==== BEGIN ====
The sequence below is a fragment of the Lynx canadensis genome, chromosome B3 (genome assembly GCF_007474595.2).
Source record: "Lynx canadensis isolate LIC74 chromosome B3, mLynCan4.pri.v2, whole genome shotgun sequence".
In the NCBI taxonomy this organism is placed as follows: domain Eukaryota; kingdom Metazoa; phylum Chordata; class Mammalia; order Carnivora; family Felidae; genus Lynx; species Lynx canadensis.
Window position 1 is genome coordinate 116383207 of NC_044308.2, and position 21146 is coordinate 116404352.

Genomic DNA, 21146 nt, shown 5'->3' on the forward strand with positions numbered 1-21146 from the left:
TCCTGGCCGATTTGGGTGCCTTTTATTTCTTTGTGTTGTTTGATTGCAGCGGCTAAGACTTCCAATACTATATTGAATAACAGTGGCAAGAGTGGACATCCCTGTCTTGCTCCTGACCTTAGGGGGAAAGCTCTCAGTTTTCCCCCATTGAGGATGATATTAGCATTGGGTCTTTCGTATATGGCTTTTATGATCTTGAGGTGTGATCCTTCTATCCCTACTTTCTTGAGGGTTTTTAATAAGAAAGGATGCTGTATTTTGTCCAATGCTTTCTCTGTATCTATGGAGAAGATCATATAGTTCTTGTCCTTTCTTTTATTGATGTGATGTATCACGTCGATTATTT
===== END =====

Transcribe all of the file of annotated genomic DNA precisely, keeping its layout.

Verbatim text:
The sequence below is a fragment of the Lynx canadensis genome, chromosome B3 (genome assembly GCF_007474595.2).
Source record: "Lynx canadensis isolate LIC74 chromosome B3, mLynCan4.pri.v2, whole genome shotgun sequence".
In the NCBI taxonomy this organism is placed as follows: domain Eukaryota; kingdom Metazoa; phylum Chordata; class Mammalia; order Carnivora; family Felidae; genus Lynx; species Lynx canadensis.
Window position 1 is genome coordinate 116383207 of NC_044308.2, and position 21146 is coordinate 116404352.

Genomic DNA, 21146 nt, shown 5'->3' on the forward strand with positions numbered 1-21146 from the left:
TCCTGGCCGATTTGGGTGCCTTTTATTTCTTTGTGTTGTTTGATTGCAGCGGCTAAGACTTCCAATACTATATTGAATAACAGTGGCAAGAGTGGACATCCCTGTCTTGCTCCTGACCTTAGGGGGAAAGCTCTCAGTTTTCCCCCATTGAGGATGATATTAGCATTGGGTCTTTCGTATATGGCTTTTATGATCTTGAGGTGTGATCCTTCTATCCCTACTTTCTTGAGGGTTTTTAATAAGAAAGGATGCTGTATTTTGTCCAATGCTTTCTCTGTATCTATGGAGAAGATCATATAGTTCTTGTCCTTTCTTTTATTGATGTGATGTATCACGTCGATTATTT